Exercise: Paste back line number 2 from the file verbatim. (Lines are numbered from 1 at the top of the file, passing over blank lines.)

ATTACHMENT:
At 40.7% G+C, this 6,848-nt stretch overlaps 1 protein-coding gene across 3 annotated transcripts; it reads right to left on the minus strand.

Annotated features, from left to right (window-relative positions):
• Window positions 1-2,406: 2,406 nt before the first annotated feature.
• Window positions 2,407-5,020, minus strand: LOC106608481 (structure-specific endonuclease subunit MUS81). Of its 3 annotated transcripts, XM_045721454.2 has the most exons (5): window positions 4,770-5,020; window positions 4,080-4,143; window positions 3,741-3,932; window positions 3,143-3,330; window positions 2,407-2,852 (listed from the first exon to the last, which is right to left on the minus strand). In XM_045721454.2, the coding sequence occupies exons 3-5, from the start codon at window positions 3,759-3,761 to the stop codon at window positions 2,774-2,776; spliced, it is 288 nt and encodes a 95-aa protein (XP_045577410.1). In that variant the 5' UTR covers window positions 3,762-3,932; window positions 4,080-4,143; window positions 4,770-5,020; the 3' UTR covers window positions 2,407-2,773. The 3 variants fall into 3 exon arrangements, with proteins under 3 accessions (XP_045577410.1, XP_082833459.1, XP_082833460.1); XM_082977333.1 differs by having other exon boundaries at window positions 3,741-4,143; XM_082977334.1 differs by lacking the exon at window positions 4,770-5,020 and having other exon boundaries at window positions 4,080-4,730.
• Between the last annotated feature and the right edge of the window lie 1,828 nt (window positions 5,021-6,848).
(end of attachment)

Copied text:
Annotated features, from left to right (window-relative positions):